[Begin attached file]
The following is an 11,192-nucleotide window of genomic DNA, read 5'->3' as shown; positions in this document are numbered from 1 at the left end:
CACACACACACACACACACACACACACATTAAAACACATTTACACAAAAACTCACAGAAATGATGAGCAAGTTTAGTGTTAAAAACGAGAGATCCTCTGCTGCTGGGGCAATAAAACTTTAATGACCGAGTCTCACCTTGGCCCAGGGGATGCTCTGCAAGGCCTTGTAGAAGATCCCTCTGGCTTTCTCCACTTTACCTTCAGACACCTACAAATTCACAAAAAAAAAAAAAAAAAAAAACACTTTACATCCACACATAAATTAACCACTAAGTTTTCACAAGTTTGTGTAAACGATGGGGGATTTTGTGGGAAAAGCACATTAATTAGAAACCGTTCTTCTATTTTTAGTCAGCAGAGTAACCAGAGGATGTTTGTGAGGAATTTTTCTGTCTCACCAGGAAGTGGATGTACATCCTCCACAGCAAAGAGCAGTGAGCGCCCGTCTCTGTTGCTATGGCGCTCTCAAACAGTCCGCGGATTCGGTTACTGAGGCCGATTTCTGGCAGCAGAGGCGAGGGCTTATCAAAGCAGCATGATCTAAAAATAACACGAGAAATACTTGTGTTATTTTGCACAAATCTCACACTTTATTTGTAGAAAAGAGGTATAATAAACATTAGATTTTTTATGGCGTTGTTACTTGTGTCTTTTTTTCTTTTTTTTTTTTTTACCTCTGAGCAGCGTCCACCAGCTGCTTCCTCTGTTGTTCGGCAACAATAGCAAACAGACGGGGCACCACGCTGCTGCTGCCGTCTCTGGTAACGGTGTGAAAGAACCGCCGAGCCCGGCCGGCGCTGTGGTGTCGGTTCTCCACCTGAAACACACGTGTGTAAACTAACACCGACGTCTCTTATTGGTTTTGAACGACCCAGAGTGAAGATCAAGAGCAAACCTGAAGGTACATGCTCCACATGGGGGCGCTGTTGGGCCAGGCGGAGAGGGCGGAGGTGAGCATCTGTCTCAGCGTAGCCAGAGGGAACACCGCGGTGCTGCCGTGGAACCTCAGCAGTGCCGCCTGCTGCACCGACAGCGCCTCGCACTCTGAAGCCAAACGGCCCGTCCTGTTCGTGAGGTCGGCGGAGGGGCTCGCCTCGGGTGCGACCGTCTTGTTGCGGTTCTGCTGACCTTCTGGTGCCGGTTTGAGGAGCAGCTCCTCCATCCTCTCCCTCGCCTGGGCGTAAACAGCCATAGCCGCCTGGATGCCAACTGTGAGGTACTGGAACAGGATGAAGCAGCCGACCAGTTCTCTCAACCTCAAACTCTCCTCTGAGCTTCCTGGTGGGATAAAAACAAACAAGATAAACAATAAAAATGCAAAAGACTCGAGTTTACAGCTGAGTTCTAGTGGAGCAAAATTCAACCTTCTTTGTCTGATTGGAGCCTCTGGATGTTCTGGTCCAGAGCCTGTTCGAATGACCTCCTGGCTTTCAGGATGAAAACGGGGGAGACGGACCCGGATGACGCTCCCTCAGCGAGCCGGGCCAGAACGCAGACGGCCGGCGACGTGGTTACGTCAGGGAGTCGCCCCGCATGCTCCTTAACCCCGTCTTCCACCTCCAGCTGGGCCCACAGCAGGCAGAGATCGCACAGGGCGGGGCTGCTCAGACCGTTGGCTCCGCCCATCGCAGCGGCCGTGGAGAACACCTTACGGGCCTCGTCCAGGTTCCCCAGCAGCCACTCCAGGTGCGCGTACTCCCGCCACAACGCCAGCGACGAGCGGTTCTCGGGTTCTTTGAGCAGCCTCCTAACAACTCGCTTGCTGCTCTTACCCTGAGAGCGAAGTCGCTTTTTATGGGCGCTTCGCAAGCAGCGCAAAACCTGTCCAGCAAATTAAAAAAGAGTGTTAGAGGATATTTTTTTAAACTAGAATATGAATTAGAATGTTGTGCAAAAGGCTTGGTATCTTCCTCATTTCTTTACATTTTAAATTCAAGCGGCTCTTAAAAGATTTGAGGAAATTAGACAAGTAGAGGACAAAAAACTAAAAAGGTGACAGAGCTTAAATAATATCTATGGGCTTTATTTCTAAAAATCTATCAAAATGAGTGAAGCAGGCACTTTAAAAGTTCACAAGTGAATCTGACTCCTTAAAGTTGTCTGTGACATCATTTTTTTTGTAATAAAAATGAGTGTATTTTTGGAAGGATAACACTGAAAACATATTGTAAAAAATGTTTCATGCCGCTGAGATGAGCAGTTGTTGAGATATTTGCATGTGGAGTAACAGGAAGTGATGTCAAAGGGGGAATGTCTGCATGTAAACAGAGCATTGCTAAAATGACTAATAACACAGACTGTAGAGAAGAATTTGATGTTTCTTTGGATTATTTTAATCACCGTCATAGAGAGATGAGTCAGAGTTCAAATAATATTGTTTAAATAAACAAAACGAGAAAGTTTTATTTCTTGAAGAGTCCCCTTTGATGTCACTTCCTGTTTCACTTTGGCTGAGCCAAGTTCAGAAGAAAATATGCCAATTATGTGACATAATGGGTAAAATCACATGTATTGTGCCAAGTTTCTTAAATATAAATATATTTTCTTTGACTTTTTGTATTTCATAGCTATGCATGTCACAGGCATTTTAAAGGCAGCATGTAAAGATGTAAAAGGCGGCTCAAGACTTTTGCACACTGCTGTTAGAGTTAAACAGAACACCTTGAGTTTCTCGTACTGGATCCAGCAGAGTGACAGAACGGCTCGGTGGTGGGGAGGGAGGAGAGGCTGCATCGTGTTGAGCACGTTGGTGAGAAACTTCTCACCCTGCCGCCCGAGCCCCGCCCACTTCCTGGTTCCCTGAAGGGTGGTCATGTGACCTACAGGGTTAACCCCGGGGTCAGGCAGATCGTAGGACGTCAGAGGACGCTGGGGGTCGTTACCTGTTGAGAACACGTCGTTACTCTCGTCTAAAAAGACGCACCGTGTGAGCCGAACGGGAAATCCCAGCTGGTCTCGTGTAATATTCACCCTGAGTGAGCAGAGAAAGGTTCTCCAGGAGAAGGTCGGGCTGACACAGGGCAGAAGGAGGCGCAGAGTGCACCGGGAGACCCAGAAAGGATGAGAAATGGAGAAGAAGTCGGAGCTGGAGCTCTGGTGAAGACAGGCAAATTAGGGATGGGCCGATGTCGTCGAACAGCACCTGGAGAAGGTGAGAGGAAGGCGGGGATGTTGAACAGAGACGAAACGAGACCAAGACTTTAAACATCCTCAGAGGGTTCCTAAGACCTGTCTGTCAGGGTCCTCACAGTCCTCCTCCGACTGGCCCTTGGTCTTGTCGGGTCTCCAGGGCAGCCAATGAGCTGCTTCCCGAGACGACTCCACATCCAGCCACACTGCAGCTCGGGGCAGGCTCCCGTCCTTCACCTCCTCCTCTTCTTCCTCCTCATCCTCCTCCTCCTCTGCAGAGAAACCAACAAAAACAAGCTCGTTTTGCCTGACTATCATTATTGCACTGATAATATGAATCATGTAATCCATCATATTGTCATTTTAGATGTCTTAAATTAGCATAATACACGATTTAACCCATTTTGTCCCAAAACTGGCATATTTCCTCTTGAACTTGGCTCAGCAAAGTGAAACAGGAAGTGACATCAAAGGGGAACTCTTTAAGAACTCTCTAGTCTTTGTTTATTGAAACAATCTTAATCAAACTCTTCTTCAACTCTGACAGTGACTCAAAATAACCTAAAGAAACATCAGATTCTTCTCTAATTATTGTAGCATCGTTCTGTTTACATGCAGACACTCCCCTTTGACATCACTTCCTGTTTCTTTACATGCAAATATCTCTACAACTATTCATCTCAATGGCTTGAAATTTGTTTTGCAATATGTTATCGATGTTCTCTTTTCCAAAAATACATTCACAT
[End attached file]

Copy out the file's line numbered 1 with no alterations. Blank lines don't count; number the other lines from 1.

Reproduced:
The following is an 11,192-nucleotide window of genomic DNA, read 5'->3' as shown; positions in this document are numbered from 1 at the left end: